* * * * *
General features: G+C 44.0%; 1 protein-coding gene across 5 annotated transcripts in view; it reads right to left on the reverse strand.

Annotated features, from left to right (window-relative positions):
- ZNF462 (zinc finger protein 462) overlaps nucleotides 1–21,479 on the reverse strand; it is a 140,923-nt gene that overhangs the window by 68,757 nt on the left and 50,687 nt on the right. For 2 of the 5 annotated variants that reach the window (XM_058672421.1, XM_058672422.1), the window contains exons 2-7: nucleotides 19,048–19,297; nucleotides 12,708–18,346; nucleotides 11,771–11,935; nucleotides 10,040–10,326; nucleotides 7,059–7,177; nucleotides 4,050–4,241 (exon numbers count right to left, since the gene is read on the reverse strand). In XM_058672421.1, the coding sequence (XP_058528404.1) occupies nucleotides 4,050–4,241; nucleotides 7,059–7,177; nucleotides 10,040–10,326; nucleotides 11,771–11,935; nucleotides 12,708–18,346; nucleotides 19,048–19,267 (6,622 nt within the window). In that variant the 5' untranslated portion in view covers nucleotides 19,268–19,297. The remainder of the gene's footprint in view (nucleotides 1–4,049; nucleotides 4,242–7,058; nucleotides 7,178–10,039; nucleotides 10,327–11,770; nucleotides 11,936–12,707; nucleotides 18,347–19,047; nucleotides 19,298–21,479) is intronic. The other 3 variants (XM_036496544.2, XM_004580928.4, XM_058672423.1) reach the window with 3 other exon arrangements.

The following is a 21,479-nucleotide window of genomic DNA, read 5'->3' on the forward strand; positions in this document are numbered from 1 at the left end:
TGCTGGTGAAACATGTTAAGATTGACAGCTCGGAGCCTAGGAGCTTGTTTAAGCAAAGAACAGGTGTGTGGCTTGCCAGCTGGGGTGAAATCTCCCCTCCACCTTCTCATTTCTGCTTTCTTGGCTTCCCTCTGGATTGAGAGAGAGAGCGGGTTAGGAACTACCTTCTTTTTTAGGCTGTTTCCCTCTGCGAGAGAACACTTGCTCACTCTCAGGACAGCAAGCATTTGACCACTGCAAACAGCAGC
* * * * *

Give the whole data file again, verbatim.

General features: G+C 44.0%; 1 protein-coding gene across 5 annotated transcripts in view; it reads right to left on the reverse strand.

Annotated features, from left to right (window-relative positions):
- ZNF462 (zinc finger protein 462) overlaps nucleotides 1–21,479 on the reverse strand; it is a 140,923-nt gene that overhangs the window by 68,757 nt on the left and 50,687 nt on the right. For 2 of the 5 annotated variants that reach the window (XM_058672421.1, XM_058672422.1), the window contains exons 2-7: nucleotides 19,048–19,297; nucleotides 12,708–18,346; nucleotides 11,771–11,935; nucleotides 10,040–10,326; nucleotides 7,059–7,177; nucleotides 4,050–4,241 (exon numbers count right to left, since the gene is read on the reverse strand). In XM_058672421.1, the coding sequence (XP_058528404.1) occupies nucleotides 4,050–4,241; nucleotides 7,059–7,177; nucleotides 10,040–10,326; nucleotides 11,771–11,935; nucleotides 12,708–18,346; nucleotides 19,048–19,267 (6,622 nt within the window). In that variant the 5' untranslated portion in view covers nucleotides 19,268–19,297. The remainder of the gene's footprint in view (nucleotides 1–4,049; nucleotides 4,242–7,058; nucleotides 7,178–10,039; nucleotides 10,327–11,770; nucleotides 11,936–12,707; nucleotides 18,347–19,047; nucleotides 19,298–21,479) is intronic. The other 3 variants (XM_036496544.2, XM_004580928.4, XM_058672423.1) reach the window with 3 other exon arrangements.

The following is a 21,479-nucleotide window of genomic DNA, read 5'->3' on the forward strand; positions in this document are numbered from 1 at the left end:
TGCTGGTGAAACATGTTAAGATTGACAGCTCGGAGCCTAGGAGCTTGTTTAAGCAAAGAACAGGTGTGTGGCTTGCCAGCTGGGGTGAAATCTCCCCTCCACCTTCTCATTTCTGCTTTCTTGGCTTCCCTCTGGATTGAGAGAGAGAGCGGGTTAGGAACTACCTTCTTTTTTAGGCTGTTTCCCTCTGCGAGAGAACACTTGCTCACTCTCAGGACAGCAAGCATTTGACCACTGCAAACAGCAGC